A study published in the journal 'Science' revealed that the AI tool accurately predicted 89% of these mutations with a 90% precision rate. Each mutation was assigned a score indicating its potential to induce disease, termed 'pathogenic.'
Researchers at Google DeepMind, the tech giant's AI division, have unveiled an AI tool that predicts the potential harm of genetic mutations. This development claims to have the potential to significantly advance research into rare diseases.
The tool, named AlphaMissense, focuses on 'missense' mutations, which involve a single letter of the genetic code. The human genome typically contains around 9,000 of these mutations, some of which can be benign, while others can lead to diseases such as cystic fibrosis and cancer or affect brain development.
Despite the prevalence of these mutations, only 2% of the four million observed in humans have been classified as either disease-causing or harmless. There are approximately 71 million possible missense mutations in total.
AlphaMissense aims to address this knowledge gap. In a study published in the journal Science, it was revealed that the tool was able to predict 89% of these mutations with a 90% accuracy rate. Each mutation received a score indicating its potential to cause disease, referred to as pathogenic.
According to the results, 57% of the mutations were classified as probably benign, 32% as probably pathogenic, and the remainder remained uncertain. The tool's database has been made accessible to scientists, offering a valuable resource for further research.
Google DeepMind's AlphaMissense outperforms existing tools, as experts Joseph Marsh and Sarah Teichmann noted in an article also published in Science. While not intended for clinical diagnosis, the tool holds promise in increasing the rate of rare disease diagnoses and discovering new disease-causing genes. This, in turn, could lead to the development of new treatments.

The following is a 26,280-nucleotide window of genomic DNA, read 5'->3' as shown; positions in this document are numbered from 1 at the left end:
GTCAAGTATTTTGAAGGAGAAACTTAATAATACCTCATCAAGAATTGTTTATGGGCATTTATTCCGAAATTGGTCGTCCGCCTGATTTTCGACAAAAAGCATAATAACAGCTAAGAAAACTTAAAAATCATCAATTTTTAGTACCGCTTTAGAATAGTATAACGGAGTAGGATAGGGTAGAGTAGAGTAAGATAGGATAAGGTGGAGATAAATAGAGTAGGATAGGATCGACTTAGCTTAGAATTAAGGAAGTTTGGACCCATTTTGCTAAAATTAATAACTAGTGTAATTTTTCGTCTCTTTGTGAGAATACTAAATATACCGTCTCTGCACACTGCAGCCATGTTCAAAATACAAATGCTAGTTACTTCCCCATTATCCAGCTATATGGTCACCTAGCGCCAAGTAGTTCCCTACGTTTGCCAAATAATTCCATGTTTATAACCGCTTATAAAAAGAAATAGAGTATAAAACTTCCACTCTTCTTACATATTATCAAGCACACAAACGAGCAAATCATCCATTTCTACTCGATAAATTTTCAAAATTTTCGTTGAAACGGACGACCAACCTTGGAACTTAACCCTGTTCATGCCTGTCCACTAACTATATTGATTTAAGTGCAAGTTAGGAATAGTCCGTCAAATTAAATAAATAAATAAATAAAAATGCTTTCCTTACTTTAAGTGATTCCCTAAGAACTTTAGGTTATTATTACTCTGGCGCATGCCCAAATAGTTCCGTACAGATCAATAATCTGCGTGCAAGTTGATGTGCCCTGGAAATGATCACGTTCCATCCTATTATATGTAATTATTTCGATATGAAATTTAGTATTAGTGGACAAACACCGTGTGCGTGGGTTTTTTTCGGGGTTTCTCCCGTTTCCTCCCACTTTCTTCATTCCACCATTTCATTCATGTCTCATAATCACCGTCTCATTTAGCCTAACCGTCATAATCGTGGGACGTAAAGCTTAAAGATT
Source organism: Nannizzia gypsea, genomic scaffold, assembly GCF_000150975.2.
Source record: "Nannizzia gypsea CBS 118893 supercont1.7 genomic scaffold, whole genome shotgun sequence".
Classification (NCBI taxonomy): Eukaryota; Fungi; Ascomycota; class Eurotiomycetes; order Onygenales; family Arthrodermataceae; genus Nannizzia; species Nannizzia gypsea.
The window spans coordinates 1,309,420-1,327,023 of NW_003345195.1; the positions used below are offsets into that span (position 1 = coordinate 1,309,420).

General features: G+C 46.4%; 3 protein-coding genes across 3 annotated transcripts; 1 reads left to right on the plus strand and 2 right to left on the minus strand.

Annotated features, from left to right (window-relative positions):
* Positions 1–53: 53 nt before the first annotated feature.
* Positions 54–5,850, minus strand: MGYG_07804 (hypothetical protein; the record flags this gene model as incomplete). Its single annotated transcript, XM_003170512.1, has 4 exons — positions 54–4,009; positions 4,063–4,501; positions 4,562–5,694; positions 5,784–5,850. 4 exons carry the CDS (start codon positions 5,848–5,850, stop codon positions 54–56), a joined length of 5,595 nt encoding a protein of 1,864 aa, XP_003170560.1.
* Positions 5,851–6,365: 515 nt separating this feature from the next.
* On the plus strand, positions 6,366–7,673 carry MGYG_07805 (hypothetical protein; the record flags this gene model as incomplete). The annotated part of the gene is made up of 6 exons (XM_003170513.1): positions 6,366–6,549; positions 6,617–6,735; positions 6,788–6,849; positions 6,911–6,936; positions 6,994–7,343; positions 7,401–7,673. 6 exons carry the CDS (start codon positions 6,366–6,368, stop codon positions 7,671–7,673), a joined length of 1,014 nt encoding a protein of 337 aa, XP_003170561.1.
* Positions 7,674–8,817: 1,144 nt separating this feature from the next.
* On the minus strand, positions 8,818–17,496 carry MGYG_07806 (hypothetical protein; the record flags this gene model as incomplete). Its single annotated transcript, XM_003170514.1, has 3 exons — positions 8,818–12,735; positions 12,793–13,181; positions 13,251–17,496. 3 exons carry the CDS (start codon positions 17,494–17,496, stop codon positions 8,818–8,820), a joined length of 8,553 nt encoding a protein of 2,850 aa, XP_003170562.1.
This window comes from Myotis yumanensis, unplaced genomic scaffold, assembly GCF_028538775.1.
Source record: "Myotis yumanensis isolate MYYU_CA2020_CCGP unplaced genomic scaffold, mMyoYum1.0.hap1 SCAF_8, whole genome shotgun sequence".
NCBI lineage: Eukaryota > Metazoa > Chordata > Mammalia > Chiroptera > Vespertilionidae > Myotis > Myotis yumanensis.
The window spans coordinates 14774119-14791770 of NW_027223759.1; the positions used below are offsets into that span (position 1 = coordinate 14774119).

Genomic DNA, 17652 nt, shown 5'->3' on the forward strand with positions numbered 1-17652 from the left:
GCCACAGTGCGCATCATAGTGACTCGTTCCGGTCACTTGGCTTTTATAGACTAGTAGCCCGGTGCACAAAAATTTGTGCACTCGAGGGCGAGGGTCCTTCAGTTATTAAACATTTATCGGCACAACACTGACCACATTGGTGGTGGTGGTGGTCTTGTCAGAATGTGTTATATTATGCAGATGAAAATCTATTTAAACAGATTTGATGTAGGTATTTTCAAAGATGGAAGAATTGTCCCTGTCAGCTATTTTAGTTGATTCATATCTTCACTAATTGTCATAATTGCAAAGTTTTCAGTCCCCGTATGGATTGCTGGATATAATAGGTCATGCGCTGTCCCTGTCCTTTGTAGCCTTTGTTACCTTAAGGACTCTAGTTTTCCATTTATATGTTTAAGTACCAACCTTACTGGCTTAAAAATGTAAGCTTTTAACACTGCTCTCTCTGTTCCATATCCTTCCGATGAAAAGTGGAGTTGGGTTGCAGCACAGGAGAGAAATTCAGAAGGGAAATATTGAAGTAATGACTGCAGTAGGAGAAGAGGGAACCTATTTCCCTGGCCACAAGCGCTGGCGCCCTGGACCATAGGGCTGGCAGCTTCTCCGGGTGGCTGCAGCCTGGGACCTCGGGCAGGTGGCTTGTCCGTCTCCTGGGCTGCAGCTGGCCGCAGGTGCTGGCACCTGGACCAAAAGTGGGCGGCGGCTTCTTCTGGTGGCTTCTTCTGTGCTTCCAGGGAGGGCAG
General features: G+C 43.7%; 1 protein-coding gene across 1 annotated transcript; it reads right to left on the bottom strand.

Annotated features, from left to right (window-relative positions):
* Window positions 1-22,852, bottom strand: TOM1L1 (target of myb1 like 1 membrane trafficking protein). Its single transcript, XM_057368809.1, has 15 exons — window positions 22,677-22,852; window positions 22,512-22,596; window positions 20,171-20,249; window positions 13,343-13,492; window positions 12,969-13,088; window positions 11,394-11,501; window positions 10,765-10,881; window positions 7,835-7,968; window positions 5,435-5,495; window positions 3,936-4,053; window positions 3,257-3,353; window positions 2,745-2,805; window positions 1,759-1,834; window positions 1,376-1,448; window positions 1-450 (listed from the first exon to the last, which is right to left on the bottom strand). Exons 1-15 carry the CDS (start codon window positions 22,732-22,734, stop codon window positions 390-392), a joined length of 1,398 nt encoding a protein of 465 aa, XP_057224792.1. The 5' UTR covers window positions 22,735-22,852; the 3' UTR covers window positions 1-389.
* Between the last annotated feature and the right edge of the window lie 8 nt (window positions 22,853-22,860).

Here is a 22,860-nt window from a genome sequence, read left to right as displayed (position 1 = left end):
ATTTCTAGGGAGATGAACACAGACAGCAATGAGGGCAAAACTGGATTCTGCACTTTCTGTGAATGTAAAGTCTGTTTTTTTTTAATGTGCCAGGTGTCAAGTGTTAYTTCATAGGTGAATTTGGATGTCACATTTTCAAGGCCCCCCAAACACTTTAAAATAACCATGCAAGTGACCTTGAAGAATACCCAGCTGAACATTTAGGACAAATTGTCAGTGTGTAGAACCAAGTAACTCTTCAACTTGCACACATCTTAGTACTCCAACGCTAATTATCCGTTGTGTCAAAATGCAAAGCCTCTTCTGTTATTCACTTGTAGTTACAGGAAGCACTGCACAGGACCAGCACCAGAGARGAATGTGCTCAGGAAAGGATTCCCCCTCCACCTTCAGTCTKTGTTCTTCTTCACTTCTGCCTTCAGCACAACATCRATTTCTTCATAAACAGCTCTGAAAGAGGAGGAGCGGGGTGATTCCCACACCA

The tool's training involved analysing the DNA of humans and closely related primates, enabling it to recognise widespread genetic mutations. Jun Cheng of Google DeepMind explained that the training process involved inputting 'millions of protein sequences' and teaching the tool to recognise regular protein sequences. It can then identify mutations and assess their potential harm.
Cheng drew an analogy to language learning, stating, "If we substitute a word from an English sentence, a person familiar with English can immediately see whether this word substitution will change the meaning of the sentence or not."
The introduction of AlphaMissense underscores the increasing role of AI in the natural sciences. As this tool becomes widely available to scientists, it may open new avenues for research into rare diseases, ultimately benefitting patients and advancing medical Science.
Google has also entered the insurance sector, utilising AI to streamline the process.
In a recent development, Google's Cloud unit developed a software tool called Claims Data Activator to assist health insurers in streamlining the prior authorisation process.
This innovative solution focuses on cleaning up data received from healthcare providers, regardless of its format, to expedite the review process. Leveraging various existing Google AI models, the software extracts information from documents and organises it in a standardised format, facilitating faster and more efficient human review.
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